WASHINGTON — Jerry Chun Shing Lee, the former C.I.A. officer arrested this week in New York, had repeated contacts with Chinese intelligence, both on an official basis while working for the agency in Beijing and afterward under circumstances his business associates found deeply suspicious, according to a former colleague who worked closely with him.
The new information suggests why American investigators suspect Mr. Lee, who has been charged with mishandling classified information, may have played a role in the dismantling of the C.I.A.’s networks of agents in China starting in 2010. The former colleague, who worked with Mr. Lee at Japan Tobacco International, said he was viewed at the company with mistrust and was fired as a result, before he came under intense F.B.I. scrutiny as a possible turncoat.
Executives at Japan Tobacco informed the F.B.I. of some of Mr. Lee’s suspicious contacts in 2010, the former colleague said in an interview. But it is unclear when and whether F.B.I. counterintelligence agents learned all the details of his multiple contacts with Chinese spies.
The destruction by Chinese security agencies of the C.I.A.’s operations inside the country, including the imprisonment or execution of a dozen Chinese nationals secretly working for the United States, is considered one of the most devastating intelligence setbacks for the agency in recent decades. With Mr. Lee’s arrest and the continuing investigation, inquiries at the C.I.A. and the F.B.I. into how it unfolded and what mistakes were made are likely to go on for years.
Mr. Lee, 53, a naturalized American citizen who was born in Hong Kong, joined the C.I.A. in 1994 after serving in the Army and earning two business degrees at a Hawaii university. He worked under diplomatic cover in Asia and at C.I.A. headquarters in Virginia.
By 2007, he was growing frustrated by his lack of advancement and decided to leave the agency. He was hired by Japan Tobacco International and joined that company’s team of investigators who tracked cigarette smuggling and counterfeiting.
Mr. Lee told his new employer that his last government assignment had been as the agency’s official liaison in Beijing to Chinese intelligence, according to the former colleague, who did not want to be swept into the media storm over the case and spoke on the condition of anonymity. While some of Mr. Lee’s meetings with Chinese officials would have been approved and carefully documented, former officials say there were some concerns at the time that he might not have been fully forthcoming with superiors about his unofficial contacts.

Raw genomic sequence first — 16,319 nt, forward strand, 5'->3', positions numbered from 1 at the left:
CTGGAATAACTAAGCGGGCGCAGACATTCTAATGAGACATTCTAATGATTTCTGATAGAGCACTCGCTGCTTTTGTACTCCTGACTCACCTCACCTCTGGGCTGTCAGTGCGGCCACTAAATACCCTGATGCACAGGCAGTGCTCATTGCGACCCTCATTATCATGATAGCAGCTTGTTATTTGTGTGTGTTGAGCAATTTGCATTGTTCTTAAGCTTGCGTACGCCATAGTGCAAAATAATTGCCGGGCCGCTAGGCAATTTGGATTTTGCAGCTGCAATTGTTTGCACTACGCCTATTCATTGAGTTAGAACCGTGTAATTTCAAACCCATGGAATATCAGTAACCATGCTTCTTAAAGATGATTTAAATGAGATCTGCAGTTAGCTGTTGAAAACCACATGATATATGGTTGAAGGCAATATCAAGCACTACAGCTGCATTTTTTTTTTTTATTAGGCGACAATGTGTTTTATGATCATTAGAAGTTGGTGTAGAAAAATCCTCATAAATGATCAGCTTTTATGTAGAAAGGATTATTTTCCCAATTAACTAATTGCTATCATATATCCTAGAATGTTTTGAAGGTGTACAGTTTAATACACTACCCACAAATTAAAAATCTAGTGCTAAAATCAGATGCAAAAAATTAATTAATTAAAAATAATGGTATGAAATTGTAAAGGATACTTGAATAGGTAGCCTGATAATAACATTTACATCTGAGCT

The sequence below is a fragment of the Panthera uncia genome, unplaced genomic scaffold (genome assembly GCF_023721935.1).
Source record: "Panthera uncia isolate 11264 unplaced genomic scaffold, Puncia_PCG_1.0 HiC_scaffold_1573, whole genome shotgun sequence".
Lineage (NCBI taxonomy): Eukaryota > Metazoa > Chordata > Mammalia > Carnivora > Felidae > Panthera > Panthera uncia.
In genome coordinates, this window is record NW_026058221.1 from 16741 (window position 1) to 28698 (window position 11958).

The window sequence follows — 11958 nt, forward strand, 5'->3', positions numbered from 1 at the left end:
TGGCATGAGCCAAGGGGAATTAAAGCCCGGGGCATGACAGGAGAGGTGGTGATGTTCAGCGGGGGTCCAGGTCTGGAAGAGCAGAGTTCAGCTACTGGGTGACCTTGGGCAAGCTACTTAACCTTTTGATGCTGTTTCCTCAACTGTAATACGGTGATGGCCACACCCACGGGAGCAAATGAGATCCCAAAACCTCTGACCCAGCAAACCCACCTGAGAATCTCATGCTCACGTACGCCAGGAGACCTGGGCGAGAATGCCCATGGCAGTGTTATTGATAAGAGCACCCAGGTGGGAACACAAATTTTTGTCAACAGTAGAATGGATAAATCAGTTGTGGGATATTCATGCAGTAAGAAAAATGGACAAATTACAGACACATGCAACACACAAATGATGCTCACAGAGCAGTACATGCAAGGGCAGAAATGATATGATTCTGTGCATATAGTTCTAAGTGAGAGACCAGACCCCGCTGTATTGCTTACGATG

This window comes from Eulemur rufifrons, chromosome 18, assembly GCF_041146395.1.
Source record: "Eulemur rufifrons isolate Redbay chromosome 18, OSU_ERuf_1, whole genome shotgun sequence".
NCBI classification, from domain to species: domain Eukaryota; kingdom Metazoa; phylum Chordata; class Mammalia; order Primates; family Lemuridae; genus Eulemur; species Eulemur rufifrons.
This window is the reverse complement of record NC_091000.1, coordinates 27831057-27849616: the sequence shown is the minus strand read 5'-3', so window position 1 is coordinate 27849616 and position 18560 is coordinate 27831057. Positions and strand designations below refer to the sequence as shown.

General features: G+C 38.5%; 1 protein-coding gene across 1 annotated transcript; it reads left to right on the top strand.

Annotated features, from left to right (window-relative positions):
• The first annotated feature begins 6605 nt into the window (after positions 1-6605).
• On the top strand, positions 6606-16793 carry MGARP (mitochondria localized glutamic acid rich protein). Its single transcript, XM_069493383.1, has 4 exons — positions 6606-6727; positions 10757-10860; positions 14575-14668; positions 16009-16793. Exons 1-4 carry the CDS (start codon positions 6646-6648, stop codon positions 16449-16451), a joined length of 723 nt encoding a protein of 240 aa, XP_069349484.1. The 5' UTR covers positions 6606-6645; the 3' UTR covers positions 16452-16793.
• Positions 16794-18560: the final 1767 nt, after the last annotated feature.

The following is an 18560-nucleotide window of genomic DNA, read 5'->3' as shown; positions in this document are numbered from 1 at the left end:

After a year or so in the new job, he came under suspicion from superiors at Japan Tobacco who thought he might be tipping off corrupt Chinese officials about the company’s investigations of cigarette smuggling and counterfeiting. Cases that he was informed about often fell apart, so his bosses stopped updating him about their inquiries, said the former colleague, who was directly involved in the operations.
After such suspicions prompted his dismissal by the Japanese company in mid-2009, a Chinese official warned the company that Mr. Lee was again talking with Chinese intelligence officers, falsely telling them that the company’s investigations unit in Hong Kong, where he had worked, was a C.I.A. front, the colleague said. Japan Tobacco officials passed the information to the F.B.I.
By October 2010, looking for business for a new company he had created, Mr. Lee was accompanied to a business meeting by Chinese intelligence officers, who vouched for him, Japan Tobacco was later told by people at the meeting.
Mr. Lee was taken into custody on Monday after arriving at Kennedy International Airport and charged with a single count of retaining classified information. The charge, which carries a maximum sentence of 10 years, related to Mr. Lee’s possession in 2012 of two notebooks that contained the identities of Chinese nationals working for the C.I.A. and other highly classified details. Mr. Lee’s repeated contacts with Chinese intelligence would be of great relevance to the question of whether he may have been recruited by China and played a role in the betrayal of C.I.A. secrets.
During the early years of the investigation into the loss of sources in China, there were disagreements between the C.I.A. and F.B.I. over whether Mr. Lee was the likely source of the breach. Some investigators believed that China might have penetrated the C.I.A.’s covert communications or that sloppy tradecraft by the agency might have exposed operations.